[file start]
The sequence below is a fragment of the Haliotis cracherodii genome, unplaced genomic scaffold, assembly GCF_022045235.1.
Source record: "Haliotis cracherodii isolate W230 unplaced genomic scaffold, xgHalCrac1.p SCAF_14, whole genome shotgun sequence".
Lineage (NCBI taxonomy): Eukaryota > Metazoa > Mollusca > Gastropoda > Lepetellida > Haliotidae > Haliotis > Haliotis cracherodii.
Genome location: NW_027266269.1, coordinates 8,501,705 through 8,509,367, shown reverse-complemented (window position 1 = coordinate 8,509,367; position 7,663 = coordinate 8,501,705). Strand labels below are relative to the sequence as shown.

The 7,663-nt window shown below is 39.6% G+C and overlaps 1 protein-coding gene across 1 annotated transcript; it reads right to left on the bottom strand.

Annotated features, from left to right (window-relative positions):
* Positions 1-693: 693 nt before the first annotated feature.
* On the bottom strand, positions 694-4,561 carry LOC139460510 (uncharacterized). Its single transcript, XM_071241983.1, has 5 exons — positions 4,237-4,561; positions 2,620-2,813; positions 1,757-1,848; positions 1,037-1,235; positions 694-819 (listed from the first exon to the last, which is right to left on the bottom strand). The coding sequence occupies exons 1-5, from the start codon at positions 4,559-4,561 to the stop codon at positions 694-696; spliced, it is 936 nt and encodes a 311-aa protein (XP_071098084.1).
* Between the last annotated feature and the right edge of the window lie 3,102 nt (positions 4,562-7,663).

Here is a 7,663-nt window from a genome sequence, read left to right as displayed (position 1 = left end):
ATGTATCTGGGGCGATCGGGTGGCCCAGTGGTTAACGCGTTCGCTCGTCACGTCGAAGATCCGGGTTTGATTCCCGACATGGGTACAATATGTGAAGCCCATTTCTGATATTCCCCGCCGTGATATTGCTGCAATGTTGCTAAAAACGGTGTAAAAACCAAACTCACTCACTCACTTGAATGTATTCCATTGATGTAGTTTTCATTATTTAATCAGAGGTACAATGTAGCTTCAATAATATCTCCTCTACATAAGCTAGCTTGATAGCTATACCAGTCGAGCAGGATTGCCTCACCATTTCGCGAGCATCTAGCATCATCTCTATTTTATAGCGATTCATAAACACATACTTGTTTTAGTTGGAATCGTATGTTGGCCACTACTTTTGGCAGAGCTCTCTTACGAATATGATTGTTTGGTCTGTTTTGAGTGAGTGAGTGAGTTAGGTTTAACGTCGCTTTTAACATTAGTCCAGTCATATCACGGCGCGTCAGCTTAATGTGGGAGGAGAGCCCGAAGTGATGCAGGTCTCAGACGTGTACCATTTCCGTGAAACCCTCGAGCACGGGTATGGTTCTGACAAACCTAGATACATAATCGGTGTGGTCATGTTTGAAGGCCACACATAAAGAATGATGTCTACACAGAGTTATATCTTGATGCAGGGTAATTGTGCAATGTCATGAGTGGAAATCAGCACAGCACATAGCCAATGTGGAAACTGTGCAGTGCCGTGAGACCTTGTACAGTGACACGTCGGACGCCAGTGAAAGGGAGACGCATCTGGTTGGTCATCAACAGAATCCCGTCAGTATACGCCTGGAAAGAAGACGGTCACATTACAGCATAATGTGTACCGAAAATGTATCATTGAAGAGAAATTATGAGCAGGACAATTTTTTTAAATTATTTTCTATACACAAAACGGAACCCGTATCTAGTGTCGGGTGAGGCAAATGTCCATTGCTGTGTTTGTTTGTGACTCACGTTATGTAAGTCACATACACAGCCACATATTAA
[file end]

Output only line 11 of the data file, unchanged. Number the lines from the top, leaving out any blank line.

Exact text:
ATGTATCTGGGGCGATCGGGTGGCCCAGTGGTTAACGCGTTCGCTCGTCACGTCGAAGATCCGGGTTTGATTCCCGACATGGGTACAATATGTGAAGCCCATTTCTGATATTCCCCGCCGTGATATTGCTGCAATGTTGCTAAAAACGGTGTAAAAACCAAACTCACTCACTCACTTGAATGTATTCCATTGATGTAGTTTTCATTATTTAATCAGAGGTACAATGTAGCTTCAATAATATCTCCTCTACATAAGCTAGCTTGATAGCTATACCAGTCGAGCAGGATTGCCTCACCATTTCGCGAGCATCTAGCATCATCTCTATTTTATAGCGATTCATAAACACATACTTGTTTTAGTTGGAATCGTATGTTGGCCACTACTTTTGGCAGAGCTCTCTTACGAATATGATTGTTTGGTCTGTTTTGAGTGAGTGAGTGAGTTAGGTTTAACGTCGCTTTTAACATTAGTCCAGTCATATCACGGCGCGTCAGCTTAATGTGGGAGGAGAGCCCGAAGTGATGCAGGTCTCAGACGTGTACCATTTCCGTGAAACCCTCGAGCACGGGTATGGTTCTGACAAACCTAGATACATAATCGGTGTGGTCATGTTTGAAGGCCACACATAAAGAATGATGTCTACACAGAGTTATATCTTGATGCAGGGTAATTGTGCAATGTCATGAGTGGAAATCAGCACAGCACATAGCCAATGTGGAAACTGTGCAGTGCCGTGAGACCTTGTACAGTGACACGTCGGACGCCAGTGAAAGGGAGACGCATCTGGTTGGTCATCAACAGAATCCCGTCAGTATACGCCTGGAAAGAAGACGGTCACATTACAGCATAATGTGTACCGAAAATGTATCATTGAAGAGAAATTATGAGCAGGACAATTTTTTTAAATTATTTTCTATACACAAAACGGAACCCGTATCTAGTGTCGGGTGAGGCAAATGTCCATTGCTGTGTTTGTTTGTGACTCACGTTATGTAAGTCACATACACAGCCACATATTAA